Another barrier falls as Government Legal Service opens doors to chartered legal executives

Print This Post

18 June 2015


Fran Edwards

Edwards: GLS adapting “to reflect modern ways”

The Government Legal Service (GLS) has decided to open its lawyer job vacancies to fellows of the Chartered Institute of Legal Executives (CILEx) for the first time.

The first job being advertised is a £53,196 position as lawyer at HM Revenue & Customs, ranked as grade Seven in the Civil Service hierarchy.

Only fellows of the Chartered Institute of Legal Executives (CILEx) can apply, and, if they lack a qualifying law degree or graduate diploma in law, they must have achieved specific targets in their CILEx exams.

They must have scored 50% or above in all seven foundation subjects in law – contract, criminal, equity and trusts, European Union, land, public and the law of tort.

Solicitors, barristers and CILEx fellows are expected to have two years’ post-qualification experience to receive the full salary for the role, but those with less could be appointed as a ‘legal officer’ on just under £38,000.

The successful candidate would be working alongside 200 lawyers at the HMRC, advising on legal issues and conducting litigation.

A spokesman for CILEx said the change in policy followed a review of GLS recruitment processes. “There are still some organisations which overlook the full spectrum of lawyers they can recruit, depriving them of practically-trained specialist lawyers,” Frances Edwards, president of CILEx said.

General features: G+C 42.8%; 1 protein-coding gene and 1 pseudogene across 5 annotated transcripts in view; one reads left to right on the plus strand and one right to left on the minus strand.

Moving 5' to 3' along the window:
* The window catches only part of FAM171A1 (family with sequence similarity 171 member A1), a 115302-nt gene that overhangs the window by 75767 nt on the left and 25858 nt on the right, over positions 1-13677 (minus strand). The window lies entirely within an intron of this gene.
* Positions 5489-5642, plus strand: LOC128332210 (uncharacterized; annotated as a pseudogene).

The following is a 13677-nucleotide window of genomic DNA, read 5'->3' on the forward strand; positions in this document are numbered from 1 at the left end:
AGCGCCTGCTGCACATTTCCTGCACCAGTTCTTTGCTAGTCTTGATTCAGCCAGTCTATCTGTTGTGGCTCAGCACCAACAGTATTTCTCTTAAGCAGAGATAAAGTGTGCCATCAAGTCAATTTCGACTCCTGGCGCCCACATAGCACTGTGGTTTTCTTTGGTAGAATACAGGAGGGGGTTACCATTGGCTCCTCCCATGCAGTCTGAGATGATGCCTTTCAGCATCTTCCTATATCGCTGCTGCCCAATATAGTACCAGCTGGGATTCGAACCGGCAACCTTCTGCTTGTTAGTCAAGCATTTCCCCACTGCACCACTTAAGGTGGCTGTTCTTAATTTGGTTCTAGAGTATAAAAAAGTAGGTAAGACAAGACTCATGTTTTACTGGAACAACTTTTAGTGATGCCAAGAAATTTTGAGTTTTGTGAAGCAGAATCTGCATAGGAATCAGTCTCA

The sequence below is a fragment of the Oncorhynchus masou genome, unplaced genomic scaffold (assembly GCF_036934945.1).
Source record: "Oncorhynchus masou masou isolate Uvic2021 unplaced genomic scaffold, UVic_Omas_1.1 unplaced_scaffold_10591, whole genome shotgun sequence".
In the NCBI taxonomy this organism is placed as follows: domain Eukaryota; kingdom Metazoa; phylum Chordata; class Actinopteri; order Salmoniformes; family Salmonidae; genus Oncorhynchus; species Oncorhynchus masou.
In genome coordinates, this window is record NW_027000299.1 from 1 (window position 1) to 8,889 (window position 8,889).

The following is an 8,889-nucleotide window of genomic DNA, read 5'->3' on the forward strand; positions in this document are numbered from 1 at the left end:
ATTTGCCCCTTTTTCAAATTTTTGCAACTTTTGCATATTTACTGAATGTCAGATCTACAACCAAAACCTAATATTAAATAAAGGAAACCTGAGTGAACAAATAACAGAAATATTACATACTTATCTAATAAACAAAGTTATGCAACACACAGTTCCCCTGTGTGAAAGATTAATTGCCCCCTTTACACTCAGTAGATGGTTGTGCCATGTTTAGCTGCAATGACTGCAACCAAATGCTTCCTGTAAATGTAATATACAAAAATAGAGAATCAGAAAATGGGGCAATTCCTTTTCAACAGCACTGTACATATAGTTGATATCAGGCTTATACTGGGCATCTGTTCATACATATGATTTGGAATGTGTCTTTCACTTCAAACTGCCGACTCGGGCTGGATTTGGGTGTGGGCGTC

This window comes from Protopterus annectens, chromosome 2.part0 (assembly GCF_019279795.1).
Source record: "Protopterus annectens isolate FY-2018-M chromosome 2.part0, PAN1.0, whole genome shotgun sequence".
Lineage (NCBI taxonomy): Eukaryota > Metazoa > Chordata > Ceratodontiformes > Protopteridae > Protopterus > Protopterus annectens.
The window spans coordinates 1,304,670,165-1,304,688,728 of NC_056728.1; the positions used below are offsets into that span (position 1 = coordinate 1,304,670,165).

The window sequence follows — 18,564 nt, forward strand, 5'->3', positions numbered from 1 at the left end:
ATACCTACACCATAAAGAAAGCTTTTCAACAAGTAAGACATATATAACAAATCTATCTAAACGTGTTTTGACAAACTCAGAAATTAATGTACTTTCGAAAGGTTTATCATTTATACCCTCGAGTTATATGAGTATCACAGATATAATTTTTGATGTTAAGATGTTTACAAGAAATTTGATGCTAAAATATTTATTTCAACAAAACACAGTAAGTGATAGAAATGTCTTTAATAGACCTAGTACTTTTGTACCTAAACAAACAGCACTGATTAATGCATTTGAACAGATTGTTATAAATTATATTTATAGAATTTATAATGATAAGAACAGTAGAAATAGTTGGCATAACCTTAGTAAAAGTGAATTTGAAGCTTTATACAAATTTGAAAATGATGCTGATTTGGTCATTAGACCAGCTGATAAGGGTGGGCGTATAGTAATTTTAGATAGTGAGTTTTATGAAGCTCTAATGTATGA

Ms Edwards said the GLS had “adapted to reflect the modern ways that lawyers are educated”.

Tags: , ,



Leave a comment

* Denotes required field

All comments will be moderated before posting. Please see our Terms and Conditions

Legal Futures Blog

‘No, minister – CMCs are not the answer to your problem’

Qamar Anwar 2

Last month, MPs on the justice select committee asked minister Lord Keen what would happen when the government went ahead with its plan to raise the small claims limit for personal injury claims (from £1,000 to £5,000 for road traffic related claims and to £2,000 for everything else). As it is a jurisdiction in which lawyers do not generally operate – because legal costs are not recoverable – who might help claimants navigate what can still be a complex process? His answer, surprisingly, was claims management companies.

February 22nd, 2018